He is not likely to be found in a political science department either. A follower may speak of Strauss as a philosopher, meaning one of those who “bring back reports from regions most of us are not privileged to enter,”22 but Strauss surely included himself when he wrote, “We cannot be philosophers, but we can love philosophy; we can try to philosophize.” He continues: “This philosophizing consists at any rate primarily and in a way chiefly in listening to the conversation between the great philosophers… and therefore in studying the great books.”23 Certainly, neither Strauss nor Straussians engage in the active discussion of central questions of philosophy which is characteristic of Plato, Aristotle, Kant, and modern philosophy departments. They confine themselves to the exposition of texts, mainly texts of political philosophy—not, for example, Aristotle’s Physics or Kant’s Critique of Pure Reason. (It would be difficult to start from the assumption that the Aristotelian cosmology is “simply true.”)

  1. 1

    Joseph Cropsey, ed., Ancients and Moderns: Essays on the Tradition of Political Philosophy in Honor of Leo Strauss (Basic Books, 1964), editor’s preface, p. viii.

  2. 2

    Lewis A. Coser, Refugee Scholars in America: Their Impact and Their Experiences (Yale University Press, 1984), p. 202.

  3. 3

    See Toulmin’s article in The New York Review (December 6, 1984), p. 4.

  4. 4

    Coser, Refugee Scholars in America: Their Impact and Their Experience, p. 202.

  5. 5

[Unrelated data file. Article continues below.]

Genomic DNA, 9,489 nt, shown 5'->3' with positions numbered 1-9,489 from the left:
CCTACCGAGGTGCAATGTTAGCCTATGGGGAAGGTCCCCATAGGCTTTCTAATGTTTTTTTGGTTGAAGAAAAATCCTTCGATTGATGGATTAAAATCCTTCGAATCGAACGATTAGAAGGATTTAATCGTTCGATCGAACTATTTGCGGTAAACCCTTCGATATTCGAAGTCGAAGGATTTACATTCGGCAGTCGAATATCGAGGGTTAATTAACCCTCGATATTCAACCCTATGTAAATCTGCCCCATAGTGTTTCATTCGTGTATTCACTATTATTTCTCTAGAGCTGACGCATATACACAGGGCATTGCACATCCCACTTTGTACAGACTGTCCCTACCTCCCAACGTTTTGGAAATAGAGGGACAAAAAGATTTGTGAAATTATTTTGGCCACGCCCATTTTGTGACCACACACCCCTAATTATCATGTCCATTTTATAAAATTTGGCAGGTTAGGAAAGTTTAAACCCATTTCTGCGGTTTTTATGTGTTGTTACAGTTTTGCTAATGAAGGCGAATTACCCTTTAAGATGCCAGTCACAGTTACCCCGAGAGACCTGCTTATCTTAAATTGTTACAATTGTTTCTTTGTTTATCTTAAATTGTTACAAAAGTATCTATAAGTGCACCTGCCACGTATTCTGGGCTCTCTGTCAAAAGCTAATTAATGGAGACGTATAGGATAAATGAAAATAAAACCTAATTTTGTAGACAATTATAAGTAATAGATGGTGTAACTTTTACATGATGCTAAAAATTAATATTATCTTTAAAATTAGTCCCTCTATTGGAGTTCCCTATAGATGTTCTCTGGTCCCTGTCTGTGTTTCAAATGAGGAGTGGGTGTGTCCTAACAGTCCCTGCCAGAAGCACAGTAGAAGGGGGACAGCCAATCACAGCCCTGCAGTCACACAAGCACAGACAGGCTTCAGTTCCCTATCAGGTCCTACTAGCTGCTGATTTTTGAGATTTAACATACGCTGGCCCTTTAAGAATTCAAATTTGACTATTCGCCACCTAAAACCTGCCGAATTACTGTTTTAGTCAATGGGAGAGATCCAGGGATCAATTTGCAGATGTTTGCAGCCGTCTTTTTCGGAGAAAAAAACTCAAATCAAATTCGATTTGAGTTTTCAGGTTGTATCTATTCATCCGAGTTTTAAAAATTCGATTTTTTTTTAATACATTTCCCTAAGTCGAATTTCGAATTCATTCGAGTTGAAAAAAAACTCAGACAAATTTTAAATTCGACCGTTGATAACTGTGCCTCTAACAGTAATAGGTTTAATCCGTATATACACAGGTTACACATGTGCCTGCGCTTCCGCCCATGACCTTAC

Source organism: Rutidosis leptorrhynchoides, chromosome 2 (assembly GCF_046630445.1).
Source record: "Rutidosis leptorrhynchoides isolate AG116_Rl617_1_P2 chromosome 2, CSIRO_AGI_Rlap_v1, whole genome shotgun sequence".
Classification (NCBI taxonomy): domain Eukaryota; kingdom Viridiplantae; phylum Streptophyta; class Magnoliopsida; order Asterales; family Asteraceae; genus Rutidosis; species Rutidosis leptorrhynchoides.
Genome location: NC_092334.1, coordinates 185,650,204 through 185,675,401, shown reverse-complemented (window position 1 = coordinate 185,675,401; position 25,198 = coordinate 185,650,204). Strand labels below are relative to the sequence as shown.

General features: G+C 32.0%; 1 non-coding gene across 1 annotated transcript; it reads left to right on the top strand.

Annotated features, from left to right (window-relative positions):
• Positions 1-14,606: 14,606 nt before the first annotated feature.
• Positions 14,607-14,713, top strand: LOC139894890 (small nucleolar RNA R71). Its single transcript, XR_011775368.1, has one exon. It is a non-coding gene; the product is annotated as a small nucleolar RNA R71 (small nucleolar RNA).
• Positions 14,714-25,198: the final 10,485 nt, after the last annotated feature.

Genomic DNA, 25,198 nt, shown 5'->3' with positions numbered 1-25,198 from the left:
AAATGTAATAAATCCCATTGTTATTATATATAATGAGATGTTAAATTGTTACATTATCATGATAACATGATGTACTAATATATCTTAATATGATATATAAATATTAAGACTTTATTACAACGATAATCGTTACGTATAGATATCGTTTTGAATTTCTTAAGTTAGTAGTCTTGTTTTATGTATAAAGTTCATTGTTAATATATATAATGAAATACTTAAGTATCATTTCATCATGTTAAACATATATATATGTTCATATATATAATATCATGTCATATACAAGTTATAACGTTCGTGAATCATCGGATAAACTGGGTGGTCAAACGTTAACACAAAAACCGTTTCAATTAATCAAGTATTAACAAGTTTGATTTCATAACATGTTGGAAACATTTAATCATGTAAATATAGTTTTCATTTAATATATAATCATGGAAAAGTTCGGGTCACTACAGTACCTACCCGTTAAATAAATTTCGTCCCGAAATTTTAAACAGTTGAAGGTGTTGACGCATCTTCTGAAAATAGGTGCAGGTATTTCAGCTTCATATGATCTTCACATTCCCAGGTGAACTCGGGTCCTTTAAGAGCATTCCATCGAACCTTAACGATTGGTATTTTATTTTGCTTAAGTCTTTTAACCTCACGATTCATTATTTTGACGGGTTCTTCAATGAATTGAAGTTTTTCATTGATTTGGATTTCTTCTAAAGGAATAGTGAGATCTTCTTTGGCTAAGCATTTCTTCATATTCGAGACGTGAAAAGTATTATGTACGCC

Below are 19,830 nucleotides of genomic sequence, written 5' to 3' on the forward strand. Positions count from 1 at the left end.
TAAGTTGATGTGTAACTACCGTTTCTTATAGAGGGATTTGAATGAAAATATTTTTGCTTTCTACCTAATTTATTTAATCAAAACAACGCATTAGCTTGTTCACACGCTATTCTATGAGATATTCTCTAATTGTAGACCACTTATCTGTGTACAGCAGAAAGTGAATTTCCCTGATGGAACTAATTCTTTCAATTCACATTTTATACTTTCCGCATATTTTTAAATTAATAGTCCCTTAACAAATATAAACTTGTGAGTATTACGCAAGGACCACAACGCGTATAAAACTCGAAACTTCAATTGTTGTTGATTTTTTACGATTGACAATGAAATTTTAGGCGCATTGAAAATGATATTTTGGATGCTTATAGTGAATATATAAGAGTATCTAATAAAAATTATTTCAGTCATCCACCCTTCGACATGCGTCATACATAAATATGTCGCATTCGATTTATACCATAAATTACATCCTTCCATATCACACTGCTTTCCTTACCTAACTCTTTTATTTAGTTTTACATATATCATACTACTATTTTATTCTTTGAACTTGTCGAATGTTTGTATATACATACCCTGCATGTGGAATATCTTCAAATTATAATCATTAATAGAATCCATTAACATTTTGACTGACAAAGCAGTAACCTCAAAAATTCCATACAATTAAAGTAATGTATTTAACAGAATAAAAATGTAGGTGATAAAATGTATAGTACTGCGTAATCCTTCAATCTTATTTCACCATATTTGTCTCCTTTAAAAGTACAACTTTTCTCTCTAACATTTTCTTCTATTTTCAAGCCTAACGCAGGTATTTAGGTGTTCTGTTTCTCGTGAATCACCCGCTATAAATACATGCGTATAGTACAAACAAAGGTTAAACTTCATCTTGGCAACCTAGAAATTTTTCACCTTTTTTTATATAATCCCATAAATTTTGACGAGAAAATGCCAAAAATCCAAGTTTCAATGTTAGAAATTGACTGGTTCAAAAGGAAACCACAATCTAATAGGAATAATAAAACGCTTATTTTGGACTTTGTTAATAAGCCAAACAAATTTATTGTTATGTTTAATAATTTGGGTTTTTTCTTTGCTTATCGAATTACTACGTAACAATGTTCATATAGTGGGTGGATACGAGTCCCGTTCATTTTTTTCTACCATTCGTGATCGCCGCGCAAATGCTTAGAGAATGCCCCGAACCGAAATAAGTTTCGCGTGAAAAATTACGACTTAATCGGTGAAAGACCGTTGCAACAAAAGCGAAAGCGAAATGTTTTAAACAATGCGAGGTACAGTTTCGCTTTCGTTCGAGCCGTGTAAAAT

Leo Strauss, Persecution and the Art of Writing (Free Press, 1952), p. 36.

  6. 6

    For the sweetness, see Allan Bloom’s stunningly seductive appreciation “Leo Strauss September 20, 1899–October 18, 1973,” Political Theory 2 (1974), pp. 372–392, which also gives a very helpful account of the successive phases of Strauss’s thinking and writing.

  7. 7

    Werner J. Dannhauser, “Leo Strauss: Becoming Naive Again,” The American Scholar 44 (1974–1975), p. 638.

  8. 8

    On Tyranny (Agora Paperback Edition, Cornell University Press, 1963), p. 24. Cf., Persecution, p. 159; Natural Right and History (University of Chicago Press, 1953), p. 33; What is Political Philosophy? (The Free Press, 1959), pp. 66, 101.

  9. 9

    Especially in Natural Right and History. Cf., What is Political Philosophy? chapters 1–2; The City and Man (University of Chicago Press, 1964), pp. 8–12; Liberalism Ancient and Modern (Basic Books, 1968), chapter 8. Strauss’s denunciations of modern social science should be read in the light of the fact that he taught in a department of political science, as do most of his followers. What is at issue in the polemic with his professional colleagues is how such departments are to be conducted.

  10. 10

    Leo Strauss, “On Collingwood’s Philosophy of History,” Review of Metaphysics 5 (1951–1952), p. 576.

  11. 11

    Persecution, p. 154.

  12. 12

    What is Political Philosophy? p. 113; cf. Liberalism, p. 11.

  13. 13

    What is Political Philosophy? p. 38; Liberalism, pp. 63–64.

  14. 14

    Liberalism, p. 4.

  15. 15

    Natural Right, p. 143; City and Man, pp. 27–28, 37.

  16. 16

    City and Man, p. 127; cf. Socrates and Aristophanes (Basic Books, 1966), pp. 279–280, 312. For the earlier version, cf. On Tyranny (first published in 1948), pp. 77–79; Natural Right, pp. 138–139, 151, 199–200, 307; Thoughts on Machiavelli (The Free Press, 1958), pp. 172–173, 296.

  17. 17

    What is Political Philosophy? p. 113, where Strauss indicates that when this argument is applied to the present day, it yields his defense of liberal or constitutional democracy—i.e., modern democracy is justified, according to him, if and because it is aristocracy in disguise. Cf. Liberalism, p. 24.

  18. 18

    Natural Right, p. 151; What is Political Philosophy? p. 113.

  19. 19

    On Tyranny, p. 63; What is Political Philosophy? pp. 221–222; Liberalism, p. 14.

  20. 20

    What is Political Philosophy? p. 92–94, 120, 125–126.

  21. 21

    Liberalism, p. 7.

  22. 22

    Dannhauser, p. 641.

  23. 23

    Liberalism, p. 7.